How does Canada’s minimum wage compare?

A recent report has taken each country’s cost of living and tax rate into consideration, casting genuine light on international pay disparity.

How does Canada’s minimum wage compare?
A recent report from the Organisation for Economic Co-operation and Development (OECD) has revealed how Canada’s minimum wage compares to other developed countries – and it doesn’t look good.

Sitting in ninth position, Canadians on minimum wage can expect to take home $6.95 an hour – that’s after tax and other deductions are taken into account, along with the cost of living.

Here are the top five countries, with their equivalent minimum wage in Canadian dollars.
  1. Australia – $9.24
  2. Luxembourg – $8.95
  3. Belgium – $8.30
  4. Ireland – $8.19
  5. France – $7.98
Eight countries, including Finland, Sweden and Switzerland, were not included in the report because there are no set national rules on minimum pay – many of them have strong labour unions and established arrangements for collective bargaining which means governments don’t have to step in.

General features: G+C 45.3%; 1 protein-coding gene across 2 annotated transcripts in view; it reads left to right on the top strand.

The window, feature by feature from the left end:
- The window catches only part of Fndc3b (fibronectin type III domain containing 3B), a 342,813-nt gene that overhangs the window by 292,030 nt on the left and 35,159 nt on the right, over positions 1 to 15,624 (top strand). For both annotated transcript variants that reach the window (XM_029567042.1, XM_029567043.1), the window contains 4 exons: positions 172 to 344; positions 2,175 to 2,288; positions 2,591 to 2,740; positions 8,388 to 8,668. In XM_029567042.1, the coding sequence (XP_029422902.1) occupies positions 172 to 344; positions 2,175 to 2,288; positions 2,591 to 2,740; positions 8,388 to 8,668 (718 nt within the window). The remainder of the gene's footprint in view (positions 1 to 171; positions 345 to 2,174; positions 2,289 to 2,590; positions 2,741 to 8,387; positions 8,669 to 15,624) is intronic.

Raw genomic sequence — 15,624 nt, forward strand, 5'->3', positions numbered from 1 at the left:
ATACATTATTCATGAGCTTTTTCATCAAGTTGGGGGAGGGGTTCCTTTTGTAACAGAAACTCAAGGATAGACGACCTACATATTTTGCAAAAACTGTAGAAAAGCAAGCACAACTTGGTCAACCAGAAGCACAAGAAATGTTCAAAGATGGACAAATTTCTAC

The OECD report shows that in Australia – the most generous nation – a single minimum wage worker with two children would have to work just six hours a week to lift themselves above the poverty line because they would also receive state benefits.

"They have a high minimum wage and interestingly they have a low tax burden," said Herwig Immervoll, the author of the OECD report. "[Australians] recognize that supporting low wage earners through the tax system is important."

While Canada is far from a top performer, it could definitely be worse – bottom-of-the-list Mexico has a minimum wage equivalent to 97c.

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